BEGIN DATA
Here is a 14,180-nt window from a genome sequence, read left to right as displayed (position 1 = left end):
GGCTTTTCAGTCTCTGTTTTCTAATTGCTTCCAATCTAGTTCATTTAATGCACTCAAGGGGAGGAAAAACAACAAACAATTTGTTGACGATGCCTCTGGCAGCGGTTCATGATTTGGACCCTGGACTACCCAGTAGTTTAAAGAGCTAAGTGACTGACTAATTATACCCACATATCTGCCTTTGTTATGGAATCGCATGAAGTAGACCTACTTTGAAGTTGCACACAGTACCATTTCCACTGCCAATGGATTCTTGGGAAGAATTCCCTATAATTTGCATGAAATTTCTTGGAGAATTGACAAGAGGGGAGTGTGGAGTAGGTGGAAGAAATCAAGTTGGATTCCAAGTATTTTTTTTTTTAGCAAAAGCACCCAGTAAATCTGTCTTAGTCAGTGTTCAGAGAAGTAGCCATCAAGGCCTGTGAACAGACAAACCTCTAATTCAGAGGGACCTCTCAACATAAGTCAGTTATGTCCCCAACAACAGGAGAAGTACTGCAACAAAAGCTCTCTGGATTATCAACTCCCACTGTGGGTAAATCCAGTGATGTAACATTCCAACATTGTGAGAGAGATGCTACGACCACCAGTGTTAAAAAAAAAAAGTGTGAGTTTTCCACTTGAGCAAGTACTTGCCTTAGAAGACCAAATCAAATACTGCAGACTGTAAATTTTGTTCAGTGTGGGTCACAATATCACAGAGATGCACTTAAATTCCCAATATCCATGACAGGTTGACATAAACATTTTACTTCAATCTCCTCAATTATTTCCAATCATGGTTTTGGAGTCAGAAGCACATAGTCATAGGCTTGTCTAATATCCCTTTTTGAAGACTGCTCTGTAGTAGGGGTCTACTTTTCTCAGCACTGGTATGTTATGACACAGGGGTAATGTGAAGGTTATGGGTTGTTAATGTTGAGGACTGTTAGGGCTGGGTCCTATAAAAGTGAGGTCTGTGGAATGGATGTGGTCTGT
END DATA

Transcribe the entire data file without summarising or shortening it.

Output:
Here is a 14,180-nt window from a genome sequence, read left to right as displayed (position 1 = left end):
GGCTTTTCAGTCTCTGTTTTCTAATTGCTTCCAATCTAGTTCATTTAATGCACTCAAGGGGAGGAAAAACAACAAACAATTTGTTGACGATGCCTCTGGCAGCGGTTCATGATTTGGACCCTGGACTACCCAGTAGTTTAAAGAGCTAAGTGACTGACTAATTATACCCACATATCTGCCTTTGTTATGGAATCGCATGAAGTAGACCTACTTTGAAGTTGCACACAGTACCATTTCCACTGCCAATGGATTCTTGGGAAGAATTCCCTATAATTTGCATGAAATTTCTTGGAGAATTGACAAGAGGGGAGTGTGGAGTAGGTGGAAGAAATCAAGTTGGATTCCAAGTATTTTTTTTTTTAGCAAAAGCACCCAGTAAATCTGTCTTAGTCAGTGTTCAGAGAAGTAGCCATCAAGGCCTGTGAACAGACAAACCTCTAATTCAGAGGGACCTCTCAACATAAGTCAGTTATGTCCCCAACAACAGGAGAAGTACTGCAACAAAAGCTCTCTGGATTATCAACTCCCACTGTGGGTAAATCCAGTGATGTAACATTCCAACATTGTGAGAGAGATGCTACGACCACCAGTGTTAAAAAAAAAAAGTGTGAGTTTTCCACTTGAGCAAGTACTTGCCTTAGAAGACCAAATCAAATACTGCAGACTGTAAATTTTGTTCAGTGTGGGTCACAATATCACAGAGATGCACTTAAATTCCCAATATCCATGACAGGTTGACATAAACATTTTACTTCAATCTCCTCAATTATTTCCAATCATGGTTTTGGAGTCAGAAGCACATAGTCATAGGCTTGTCTAATATCCCTTTTTGAAGACTGCTCTGTAGTAGGGGTCTACTTTTCTCAGCACTGGTATGTTATGACACAGGGGTAATGTGAAGGTTATGGGTTGTTAATGTTGAGGACTGTTAGGGCTGGGTCCTATAAAAGTGAGGTCTGTGGAATGGATGTGGTCTGT